5 Ways to Determine Your Foreign Earned Income Exclusion Eligibility

5 Ways to Determine Your Foreign Earned Income Exclusion Eligibility

Taxes aren’t always a fun and easy task. It can be challenging to process, particularly with all the documents and forms you have to remember. Moreover, the tax filing and payment process can be quite different for American expats under the current Foreign Account Tax Compliance Act, stating that all American citizens must report their foreign holdings and assets to the IRS.

This situation makes American expats vulnerable to double taxation. Their income can be taxed in the foreign country they’re in and in the U.S., which you definitely want to avoid. One tax benefit that can help you avoid this problem is the Foreign Earned Income Exclusion (FEIE). But what is the foreign earned income exclusion?

5 Ways to Determine Your Foreign Earned Income Exclusion Eligibility

The FEIE helps American expats reduce their income tax by deducting some or all income made outside of the U.S. Check out the eligibility requirements below to know if you can claim the foreign earned income tax benefit.

1. You have foreign earned income

You can be eligible for the FEIE if you’re receiving earned income from outside the U.S. for services performed in a foreign country. For example, you can be an American expatriate working in Canada and earning income in Canada.

A U.S. citizen can have several kinds of foreign income, such as earned, unearned, or variable income. However, only foreign earned income is viable for this tax benefit. This means only income from performing personal services is deducted from the total taxable income, which includes wages, salaries, professional fees, tips, self-employment income, and the like.

2. You have a foreign tax home

Your earned income may be subject to foreign tax if you work in a foreign country that you are not a citizen of and your employment period is indefinite. In this case, the country you’ll be owing income tax to is called your foreign tax home.

Jumping off from the previous example, your income may incur foreign income tax based on the Canadian tax system, making that country your foreign tax home. This can make your salary prone to double taxation from your tax home and the U.S.

However, this only applies to those staying or working in that country for an extended period. This means you may not have a foreign tax home if you will only be there temporarily, with your residency remaining in the U.S.

3. You are a bona fide resident of another country

U.S. citizens who are bona fide residents of a foreign country are eligible for an FEIE. In other words, you’ll need to have proof that you have a qualifying presence in a foreign country. You may have to go through certain tests to prove this eligibility requirement.

For example, you’ll have to prove that you are currently a resident of a foreign country for a full tax year with no interruptions. If you have been outside of the country for an entire tax year and earning income elsewhere, you can claim an FEIE deduction.

4. You are a resident alien of a country with an income tax treaty with the U.S.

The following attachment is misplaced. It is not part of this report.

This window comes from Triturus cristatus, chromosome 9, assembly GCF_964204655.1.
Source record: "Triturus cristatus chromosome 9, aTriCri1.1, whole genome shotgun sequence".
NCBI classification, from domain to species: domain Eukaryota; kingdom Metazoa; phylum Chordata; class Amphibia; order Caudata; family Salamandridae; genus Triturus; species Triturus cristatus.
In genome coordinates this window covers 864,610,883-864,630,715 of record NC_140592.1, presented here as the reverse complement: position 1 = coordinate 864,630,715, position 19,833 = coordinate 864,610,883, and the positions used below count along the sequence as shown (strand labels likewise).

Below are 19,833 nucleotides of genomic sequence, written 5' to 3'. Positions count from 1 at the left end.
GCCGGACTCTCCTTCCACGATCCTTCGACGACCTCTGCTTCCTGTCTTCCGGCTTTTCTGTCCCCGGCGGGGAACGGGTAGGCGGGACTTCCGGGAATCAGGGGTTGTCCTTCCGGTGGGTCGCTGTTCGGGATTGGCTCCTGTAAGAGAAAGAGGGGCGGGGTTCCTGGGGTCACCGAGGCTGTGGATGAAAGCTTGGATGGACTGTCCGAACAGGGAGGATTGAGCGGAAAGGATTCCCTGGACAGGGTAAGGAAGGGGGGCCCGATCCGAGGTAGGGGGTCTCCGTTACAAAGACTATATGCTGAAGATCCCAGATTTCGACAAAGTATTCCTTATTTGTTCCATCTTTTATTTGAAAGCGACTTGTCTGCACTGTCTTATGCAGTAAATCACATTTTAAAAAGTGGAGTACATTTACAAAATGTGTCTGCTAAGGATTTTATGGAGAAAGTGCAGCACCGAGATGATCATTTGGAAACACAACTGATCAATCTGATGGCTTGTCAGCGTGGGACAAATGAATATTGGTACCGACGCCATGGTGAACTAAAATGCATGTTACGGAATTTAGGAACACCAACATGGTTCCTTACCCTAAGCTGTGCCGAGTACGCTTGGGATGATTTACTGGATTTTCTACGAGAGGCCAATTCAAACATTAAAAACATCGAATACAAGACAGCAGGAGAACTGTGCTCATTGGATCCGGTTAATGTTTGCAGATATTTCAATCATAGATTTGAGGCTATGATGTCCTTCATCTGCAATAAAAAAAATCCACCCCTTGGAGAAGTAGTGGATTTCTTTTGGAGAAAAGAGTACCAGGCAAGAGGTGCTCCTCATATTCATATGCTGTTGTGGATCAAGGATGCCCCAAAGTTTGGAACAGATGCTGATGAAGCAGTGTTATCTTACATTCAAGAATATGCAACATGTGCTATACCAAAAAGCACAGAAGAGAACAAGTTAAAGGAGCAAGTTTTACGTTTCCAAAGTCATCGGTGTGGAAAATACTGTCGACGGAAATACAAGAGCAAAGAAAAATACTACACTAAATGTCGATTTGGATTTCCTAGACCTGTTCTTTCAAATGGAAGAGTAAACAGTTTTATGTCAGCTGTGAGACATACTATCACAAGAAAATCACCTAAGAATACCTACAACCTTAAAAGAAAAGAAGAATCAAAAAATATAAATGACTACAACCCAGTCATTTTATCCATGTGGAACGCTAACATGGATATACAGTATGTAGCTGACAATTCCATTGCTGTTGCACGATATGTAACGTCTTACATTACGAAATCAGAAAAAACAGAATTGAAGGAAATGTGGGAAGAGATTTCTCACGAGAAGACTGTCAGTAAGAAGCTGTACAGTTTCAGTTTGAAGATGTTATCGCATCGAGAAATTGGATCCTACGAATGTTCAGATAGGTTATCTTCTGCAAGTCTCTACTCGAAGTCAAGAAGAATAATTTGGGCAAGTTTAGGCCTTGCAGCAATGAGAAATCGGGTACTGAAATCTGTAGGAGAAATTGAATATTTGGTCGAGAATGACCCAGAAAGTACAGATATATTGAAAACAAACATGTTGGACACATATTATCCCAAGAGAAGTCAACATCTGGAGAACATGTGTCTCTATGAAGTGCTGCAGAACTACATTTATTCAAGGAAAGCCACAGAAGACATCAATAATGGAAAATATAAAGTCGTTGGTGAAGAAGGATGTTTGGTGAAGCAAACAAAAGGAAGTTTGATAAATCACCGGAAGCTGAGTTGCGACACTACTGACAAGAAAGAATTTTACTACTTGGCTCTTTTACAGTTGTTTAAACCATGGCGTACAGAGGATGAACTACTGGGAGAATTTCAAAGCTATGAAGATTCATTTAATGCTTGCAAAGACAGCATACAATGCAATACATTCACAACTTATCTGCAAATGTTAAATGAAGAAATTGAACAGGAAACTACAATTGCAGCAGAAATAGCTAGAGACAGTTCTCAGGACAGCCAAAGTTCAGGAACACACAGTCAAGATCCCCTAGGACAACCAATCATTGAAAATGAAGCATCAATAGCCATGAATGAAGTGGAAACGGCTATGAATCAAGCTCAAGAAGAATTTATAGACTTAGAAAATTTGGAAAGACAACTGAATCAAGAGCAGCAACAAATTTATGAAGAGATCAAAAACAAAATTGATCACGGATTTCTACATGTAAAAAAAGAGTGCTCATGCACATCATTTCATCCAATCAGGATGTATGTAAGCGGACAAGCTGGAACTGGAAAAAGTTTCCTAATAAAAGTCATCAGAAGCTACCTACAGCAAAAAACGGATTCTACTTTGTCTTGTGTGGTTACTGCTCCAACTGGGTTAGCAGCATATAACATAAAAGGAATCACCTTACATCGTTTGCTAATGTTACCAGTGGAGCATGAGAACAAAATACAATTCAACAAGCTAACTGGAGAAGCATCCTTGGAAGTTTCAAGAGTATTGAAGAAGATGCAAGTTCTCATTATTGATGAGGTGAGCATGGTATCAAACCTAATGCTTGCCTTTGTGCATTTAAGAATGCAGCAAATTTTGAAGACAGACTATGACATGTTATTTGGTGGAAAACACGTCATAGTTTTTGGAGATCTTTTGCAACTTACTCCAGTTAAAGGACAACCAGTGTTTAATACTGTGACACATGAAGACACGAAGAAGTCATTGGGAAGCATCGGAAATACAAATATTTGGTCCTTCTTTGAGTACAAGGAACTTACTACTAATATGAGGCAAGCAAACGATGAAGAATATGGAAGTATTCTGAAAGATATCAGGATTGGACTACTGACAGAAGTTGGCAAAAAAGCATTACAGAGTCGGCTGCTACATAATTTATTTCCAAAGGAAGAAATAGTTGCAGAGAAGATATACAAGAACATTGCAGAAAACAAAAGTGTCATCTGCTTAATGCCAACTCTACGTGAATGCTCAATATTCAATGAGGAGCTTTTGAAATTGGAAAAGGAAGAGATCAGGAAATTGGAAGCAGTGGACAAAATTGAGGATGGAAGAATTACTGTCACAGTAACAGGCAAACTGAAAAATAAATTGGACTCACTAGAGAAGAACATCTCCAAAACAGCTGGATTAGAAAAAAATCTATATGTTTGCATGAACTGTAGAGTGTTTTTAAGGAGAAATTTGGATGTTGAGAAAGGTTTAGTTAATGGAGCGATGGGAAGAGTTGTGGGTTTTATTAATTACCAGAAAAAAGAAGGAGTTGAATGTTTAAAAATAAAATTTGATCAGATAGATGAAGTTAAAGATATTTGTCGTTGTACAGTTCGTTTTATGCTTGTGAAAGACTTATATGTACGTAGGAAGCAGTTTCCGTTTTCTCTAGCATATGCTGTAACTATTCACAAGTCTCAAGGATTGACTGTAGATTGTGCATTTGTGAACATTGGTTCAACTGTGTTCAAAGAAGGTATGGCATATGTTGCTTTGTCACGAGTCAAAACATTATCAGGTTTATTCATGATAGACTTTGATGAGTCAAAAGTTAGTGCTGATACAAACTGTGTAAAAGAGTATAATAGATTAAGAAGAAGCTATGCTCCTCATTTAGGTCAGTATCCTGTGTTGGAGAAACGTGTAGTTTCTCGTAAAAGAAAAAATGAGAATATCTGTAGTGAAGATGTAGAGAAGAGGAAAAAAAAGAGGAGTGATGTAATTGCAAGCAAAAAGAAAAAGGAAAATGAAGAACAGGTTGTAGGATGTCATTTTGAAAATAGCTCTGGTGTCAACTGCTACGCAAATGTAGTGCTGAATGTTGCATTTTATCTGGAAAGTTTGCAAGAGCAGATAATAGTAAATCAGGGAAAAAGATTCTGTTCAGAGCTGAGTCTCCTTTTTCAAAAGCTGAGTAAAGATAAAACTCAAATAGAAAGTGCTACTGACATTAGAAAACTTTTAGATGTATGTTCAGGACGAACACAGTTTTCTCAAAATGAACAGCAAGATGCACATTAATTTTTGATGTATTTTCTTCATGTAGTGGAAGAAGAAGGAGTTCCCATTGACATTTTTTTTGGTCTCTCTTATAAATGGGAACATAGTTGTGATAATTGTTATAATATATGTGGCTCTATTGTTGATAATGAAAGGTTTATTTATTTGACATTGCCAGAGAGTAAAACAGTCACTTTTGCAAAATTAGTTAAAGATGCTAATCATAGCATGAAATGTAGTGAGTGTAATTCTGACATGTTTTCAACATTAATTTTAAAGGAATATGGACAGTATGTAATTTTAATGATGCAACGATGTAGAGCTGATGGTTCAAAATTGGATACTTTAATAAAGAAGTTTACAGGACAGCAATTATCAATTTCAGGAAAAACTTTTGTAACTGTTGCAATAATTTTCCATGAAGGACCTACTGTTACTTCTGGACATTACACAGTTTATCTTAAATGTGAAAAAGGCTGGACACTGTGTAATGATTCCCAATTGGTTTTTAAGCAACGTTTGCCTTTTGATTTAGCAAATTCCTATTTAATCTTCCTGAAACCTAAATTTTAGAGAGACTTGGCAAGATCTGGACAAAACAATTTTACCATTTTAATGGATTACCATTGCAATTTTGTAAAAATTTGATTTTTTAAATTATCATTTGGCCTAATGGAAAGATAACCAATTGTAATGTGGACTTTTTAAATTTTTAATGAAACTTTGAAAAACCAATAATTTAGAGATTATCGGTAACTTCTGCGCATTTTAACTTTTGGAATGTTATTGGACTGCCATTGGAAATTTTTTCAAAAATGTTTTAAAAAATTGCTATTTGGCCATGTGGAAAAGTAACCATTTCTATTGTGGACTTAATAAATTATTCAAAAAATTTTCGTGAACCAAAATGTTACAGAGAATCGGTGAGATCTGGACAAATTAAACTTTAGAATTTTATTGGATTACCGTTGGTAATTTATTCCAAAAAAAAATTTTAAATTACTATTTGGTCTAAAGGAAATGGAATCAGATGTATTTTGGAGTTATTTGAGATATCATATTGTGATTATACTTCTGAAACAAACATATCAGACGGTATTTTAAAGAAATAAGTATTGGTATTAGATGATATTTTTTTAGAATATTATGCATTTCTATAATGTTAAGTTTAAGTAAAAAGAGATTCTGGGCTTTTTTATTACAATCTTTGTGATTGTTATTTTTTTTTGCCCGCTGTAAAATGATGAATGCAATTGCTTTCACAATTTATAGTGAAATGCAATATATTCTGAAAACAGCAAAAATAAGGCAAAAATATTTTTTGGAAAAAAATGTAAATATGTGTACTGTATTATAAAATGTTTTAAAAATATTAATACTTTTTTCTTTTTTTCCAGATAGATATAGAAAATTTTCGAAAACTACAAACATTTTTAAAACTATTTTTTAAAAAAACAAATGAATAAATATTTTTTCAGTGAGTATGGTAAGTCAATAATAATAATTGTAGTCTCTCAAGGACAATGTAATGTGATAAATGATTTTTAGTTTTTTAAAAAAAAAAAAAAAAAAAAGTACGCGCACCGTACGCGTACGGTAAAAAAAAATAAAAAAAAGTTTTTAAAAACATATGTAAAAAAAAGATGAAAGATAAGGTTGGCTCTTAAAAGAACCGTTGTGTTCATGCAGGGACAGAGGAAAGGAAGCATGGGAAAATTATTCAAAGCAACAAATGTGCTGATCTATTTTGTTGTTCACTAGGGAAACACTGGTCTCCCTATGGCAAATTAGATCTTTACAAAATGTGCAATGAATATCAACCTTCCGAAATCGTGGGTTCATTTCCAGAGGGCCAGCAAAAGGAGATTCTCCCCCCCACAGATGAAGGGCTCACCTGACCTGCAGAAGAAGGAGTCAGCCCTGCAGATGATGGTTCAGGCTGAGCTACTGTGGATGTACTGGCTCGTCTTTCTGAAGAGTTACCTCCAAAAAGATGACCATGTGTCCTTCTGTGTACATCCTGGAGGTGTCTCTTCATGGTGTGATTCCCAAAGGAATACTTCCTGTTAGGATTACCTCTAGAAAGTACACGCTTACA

A resident alien is either a foreign-born U.S. resident but not an American citizen or a citizen of a country with an income tax treaty with the U.S. Resident aliens are legally and lawfully recorded residents of the U.S., provided that they have a green card or passed a presence test, such as the Bona Fide Residence Test.

Staying in a foreign country for a year or two is not enough to prove your bona fide residency. You’ll have to supplement it with documents showcasing your intent to permanently reside there, such as opening a personal bank account, having a local driver’s license, registering to vote, getting a permanent residence visa, etc.

5. You are physically present in a foreign country for at least 330 full days during any period of 12 consecutive months

Another way to stay compliant with the current U.S. tax system through the FEIE is to pass the Physical Presence Test. In this test, you’ll have to be residing in a foreign country or outside the U.S. for 330 full days within 12 consecutive months.

During this time, pay close attention to the time–every minute counts, with a full day starting its 24-hour count at midnight. Keep in mind that any domestic visits to the U.S. will reset the day count, even for work assignments. Indicate the times and dates of your location, in and out of the U.S., to qualify for the test.

For example, your employer assigned you to their branch in Australia. You’ll have to stay there for 330 full, 24-hour days within 12 consecutive months to become eligible for the FEIE. If they ask you to come back to the U.S. for some site work, your days in the U.S. will not count to the 330 days and could make you ineligible for the Physical Presence Test.

Avoid Double Taxation Today

With the current citizenship-based tax system in the U.S., American expats draw the short end of the stick. You are prone to double taxation, which you can incur from your tax home country and the U.S., reducing your take-home pay.

However, all hope is not lost. The foreign earned income exclusion tax benefit can help reduce the taxable income you owe to the IRS. All you need is to prove your eligibility. Tax Samaritan offers the best tax resolution services for your taxation needs.

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